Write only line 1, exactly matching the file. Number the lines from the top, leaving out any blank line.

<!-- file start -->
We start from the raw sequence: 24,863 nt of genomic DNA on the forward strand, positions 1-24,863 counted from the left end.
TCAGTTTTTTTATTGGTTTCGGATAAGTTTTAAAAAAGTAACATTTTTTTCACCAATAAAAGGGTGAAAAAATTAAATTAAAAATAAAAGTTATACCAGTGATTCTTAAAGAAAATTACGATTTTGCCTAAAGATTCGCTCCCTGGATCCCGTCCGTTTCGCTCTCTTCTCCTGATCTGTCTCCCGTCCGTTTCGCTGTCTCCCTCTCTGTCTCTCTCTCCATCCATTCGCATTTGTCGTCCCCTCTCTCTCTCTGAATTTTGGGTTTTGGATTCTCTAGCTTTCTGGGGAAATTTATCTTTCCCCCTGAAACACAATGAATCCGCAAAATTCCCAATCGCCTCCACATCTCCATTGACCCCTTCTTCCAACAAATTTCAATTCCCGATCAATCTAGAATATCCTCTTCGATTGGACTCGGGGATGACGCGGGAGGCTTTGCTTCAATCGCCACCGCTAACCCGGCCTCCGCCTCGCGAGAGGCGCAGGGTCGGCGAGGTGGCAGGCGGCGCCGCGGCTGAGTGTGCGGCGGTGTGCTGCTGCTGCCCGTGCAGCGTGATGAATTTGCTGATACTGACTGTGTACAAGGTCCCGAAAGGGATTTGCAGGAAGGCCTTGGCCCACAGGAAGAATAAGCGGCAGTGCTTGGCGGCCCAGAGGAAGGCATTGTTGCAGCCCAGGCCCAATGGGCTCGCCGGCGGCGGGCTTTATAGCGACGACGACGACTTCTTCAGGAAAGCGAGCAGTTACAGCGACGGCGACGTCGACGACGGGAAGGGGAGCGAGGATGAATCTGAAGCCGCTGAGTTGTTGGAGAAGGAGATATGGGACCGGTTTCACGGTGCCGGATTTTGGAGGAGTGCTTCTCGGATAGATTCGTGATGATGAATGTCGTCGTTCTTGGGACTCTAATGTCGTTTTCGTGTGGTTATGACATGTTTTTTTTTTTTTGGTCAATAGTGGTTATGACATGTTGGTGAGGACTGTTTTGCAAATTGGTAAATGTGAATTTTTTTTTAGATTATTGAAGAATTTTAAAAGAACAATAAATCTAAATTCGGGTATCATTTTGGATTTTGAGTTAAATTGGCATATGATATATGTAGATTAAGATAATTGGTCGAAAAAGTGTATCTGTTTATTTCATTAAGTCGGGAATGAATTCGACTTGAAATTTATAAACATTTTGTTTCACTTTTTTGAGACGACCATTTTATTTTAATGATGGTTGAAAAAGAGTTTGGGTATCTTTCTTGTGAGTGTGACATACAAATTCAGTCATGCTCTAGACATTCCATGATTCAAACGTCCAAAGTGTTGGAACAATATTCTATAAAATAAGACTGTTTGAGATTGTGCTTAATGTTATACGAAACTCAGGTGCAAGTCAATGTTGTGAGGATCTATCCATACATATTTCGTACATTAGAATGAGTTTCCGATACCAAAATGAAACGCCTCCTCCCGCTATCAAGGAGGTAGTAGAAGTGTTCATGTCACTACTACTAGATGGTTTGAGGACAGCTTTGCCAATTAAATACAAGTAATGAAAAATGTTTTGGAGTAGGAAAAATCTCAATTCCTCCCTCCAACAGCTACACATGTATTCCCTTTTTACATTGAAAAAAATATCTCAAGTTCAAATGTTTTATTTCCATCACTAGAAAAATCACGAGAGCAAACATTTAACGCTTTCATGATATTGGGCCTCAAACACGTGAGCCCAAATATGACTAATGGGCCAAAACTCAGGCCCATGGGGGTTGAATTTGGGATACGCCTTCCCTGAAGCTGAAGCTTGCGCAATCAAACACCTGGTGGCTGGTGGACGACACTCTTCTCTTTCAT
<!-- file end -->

We start from the raw sequence: 24,863 nt of genomic DNA on the forward strand, positions 1-24,863 counted from the left end.